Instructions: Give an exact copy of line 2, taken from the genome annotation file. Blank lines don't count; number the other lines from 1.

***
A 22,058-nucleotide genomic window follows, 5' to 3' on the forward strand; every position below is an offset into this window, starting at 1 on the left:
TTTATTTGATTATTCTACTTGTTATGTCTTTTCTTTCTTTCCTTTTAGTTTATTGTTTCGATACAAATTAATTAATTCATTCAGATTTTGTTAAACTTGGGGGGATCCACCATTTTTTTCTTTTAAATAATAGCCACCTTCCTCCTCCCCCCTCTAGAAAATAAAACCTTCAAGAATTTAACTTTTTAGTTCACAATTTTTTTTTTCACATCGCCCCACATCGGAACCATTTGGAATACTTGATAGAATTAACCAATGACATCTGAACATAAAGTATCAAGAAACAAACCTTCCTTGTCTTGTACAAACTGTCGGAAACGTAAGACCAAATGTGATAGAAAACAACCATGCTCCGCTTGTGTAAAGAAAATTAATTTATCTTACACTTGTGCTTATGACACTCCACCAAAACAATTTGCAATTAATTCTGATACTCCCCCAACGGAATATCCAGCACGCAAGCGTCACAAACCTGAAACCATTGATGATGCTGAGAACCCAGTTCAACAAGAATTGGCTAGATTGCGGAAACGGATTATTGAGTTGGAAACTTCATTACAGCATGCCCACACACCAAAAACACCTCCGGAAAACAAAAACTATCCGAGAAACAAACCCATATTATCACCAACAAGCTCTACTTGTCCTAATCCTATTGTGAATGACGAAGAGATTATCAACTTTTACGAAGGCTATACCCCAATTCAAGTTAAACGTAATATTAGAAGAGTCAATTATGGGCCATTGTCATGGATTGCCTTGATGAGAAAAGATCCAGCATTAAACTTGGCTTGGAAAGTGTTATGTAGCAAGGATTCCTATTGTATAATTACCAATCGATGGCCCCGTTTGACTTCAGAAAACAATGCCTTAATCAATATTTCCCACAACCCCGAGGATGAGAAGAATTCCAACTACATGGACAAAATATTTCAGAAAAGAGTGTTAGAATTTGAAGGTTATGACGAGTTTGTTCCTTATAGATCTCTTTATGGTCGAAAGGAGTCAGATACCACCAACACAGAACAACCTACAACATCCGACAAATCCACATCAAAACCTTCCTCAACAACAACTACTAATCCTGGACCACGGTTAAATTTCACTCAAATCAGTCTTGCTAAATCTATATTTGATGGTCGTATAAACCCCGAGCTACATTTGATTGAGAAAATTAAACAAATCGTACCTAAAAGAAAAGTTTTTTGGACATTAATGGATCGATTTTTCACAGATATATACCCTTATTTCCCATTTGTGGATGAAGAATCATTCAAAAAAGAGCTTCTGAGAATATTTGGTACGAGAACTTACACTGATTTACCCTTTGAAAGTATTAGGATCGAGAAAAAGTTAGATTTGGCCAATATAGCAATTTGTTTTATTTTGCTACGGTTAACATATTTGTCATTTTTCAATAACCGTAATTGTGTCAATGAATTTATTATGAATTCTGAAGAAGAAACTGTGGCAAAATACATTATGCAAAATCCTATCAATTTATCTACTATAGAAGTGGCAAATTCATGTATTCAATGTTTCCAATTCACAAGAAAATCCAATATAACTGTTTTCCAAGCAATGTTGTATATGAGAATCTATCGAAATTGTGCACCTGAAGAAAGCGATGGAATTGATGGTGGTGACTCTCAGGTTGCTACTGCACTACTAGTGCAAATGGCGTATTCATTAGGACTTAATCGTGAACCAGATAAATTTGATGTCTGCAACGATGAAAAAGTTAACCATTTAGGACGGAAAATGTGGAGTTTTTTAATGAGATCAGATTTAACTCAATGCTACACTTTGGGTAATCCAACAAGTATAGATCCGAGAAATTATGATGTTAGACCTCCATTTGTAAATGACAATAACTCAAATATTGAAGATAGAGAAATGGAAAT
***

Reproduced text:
TTTATTTGATTATTCTACTTGTTATGTCTTTTCTTTCTTTCCTTTTAGTTTATTGTTTCGATACAAATTAATTAATTCATTCAGATTTTGTTAAACTTGGGGGGATCCACCATTTTTTTCTTTTAAATAATAGCCACCTTCCTCCTCCCCCCTCTAGAAAATAAAACCTTCAAGAATTTAACTTTTTAGTTCACAATTTTTTTTTTCACATCGCCCCACATCGGAACCATTTGGAATACTTGATAGAATTAACCAATGACATCTGAACATAAAGTATCAAGAAACAAACCTTCCTTGTCTTGTACAAACTGTCGGAAACGTAAGACCAAATGTGATAGAAAACAACCATGCTCCGCTTGTGTAAAGAAAATTAATTTATCTTACACTTGTGCTTATGACACTCCACCAAAACAATTTGCAATTAATTCTGATACTCCCCCAACGGAATATCCAGCACGCAAGCGTCACAAACCTGAAACCATTGATGATGCTGAGAACCCAGTTCAACAAGAATTGGCTAGATTGCGGAAACGGATTATTGAGTTGGAAACTTCATTACAGCATGCCCACACACCAAAAACACCTCCGGAAAACAAAAACTATCCGAGAAACAAACCCATATTATCACCAACAAGCTCTACTTGTCCTAATCCTATTGTGAATGACGAAGAGATTATCAACTTTTACGAAGGCTATACCCCAATTCAAGTTAAACGTAATATTAGAAGAGTCAATTATGGGCCATTGTCATGGATTGCCTTGATGAGAAAAGATCCAGCATTAAACTTGGCTTGGAAAGTGTTATGTAGCAAGGATTCCTATTGTATAATTACCAATCGATGGCCCCGTTTGACTTCAGAAAACAATGCCTTAATCAATATTTCCCACAACCCCGAGGATGAGAAGAATTCCAACTACATGGACAAAATATTTCAGAAAAGAGTGTTAGAATTTGAAGGTTATGACGAGTTTGTTCCTTATAGATCTCTTTATGGTCGAAAGGAGTCAGATACCACCAACACAGAACAACCTACAACATCCGACAAATCCACATCAAAACCTTCCTCAACAACAACTACTAATCCTGGACCACGGTTAAATTTCACTCAAATCAGTCTTGCTAAATCTATATTTGATGGTCGTATAAACCCCGAGCTACATTTGATTGAGAAAATTAAACAAATCGTACCTAAAAGAAAAGTTTTTTGGACATTAATGGATCGATTTTTCACAGATATATACCCTTATTTCCCATTTGTGGATGAAGAATCATTCAAAAAAGAGCTTCTGAGAATATTTGGTACGAGAACTTACACTGATTTACCCTTTGAAAGTATTAGGATCGAGAAAAAGTTAGATTTGGCCAATATAGCAATTTGTTTTATTTTGCTACGGTTAACATATTTGTCATTTTTCAATAACCGTAATTGTGTCAATGAATTTATTATGAATTCTGAAGAAGAAACTGTGGCAAAATACATTATGCAAAATCCTATCAATTTATCTACTATAGAAGTGGCAAATTCATGTATTCAATGTTTCCAATTCACAAGAAAATCCAATATAACTGTTTTCCAAGCAATGTTGTATATGAGAATCTATCGAAATTGTGCACCTGAAGAAAGCGATGGAATTGATGGTGGTGACTCTCAGGTTGCTACTGCACTACTAGTGCAAATGGCGTATTCATTAGGACTTAATCGTGAACCAGATAAATTTGATGTCTGCAACGATGAAAAAGTTAACCATTTAGGACGGAAAATGTGGAGTTTTTTAATGAGATCAGATTTAACTCAATGCTACACTTTGGGTAATCCAACAAGTATAGATCCGAGAAATTATGATGTTAGACCTCCATTTGTAAATGACAATAACTCAAATATTGAAGATAGAGAAATGGAAAT